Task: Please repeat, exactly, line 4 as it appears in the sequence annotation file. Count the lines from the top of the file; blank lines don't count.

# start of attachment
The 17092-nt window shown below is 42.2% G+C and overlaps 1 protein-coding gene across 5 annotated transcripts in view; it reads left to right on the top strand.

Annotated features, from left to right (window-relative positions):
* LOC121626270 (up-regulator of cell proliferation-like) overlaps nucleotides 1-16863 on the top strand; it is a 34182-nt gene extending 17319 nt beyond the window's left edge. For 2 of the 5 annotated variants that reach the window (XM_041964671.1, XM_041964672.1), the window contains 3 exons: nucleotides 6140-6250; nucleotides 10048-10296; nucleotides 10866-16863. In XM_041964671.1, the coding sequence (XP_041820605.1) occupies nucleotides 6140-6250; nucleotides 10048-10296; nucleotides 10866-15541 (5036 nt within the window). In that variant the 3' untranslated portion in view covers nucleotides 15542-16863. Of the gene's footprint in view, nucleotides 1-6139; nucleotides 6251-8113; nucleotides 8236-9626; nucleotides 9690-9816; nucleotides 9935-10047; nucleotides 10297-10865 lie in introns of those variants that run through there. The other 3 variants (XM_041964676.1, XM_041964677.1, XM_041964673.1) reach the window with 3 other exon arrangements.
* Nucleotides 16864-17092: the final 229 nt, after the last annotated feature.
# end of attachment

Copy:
* Nucleotides 16864-17092: the final 229 nt, after the last annotated feature.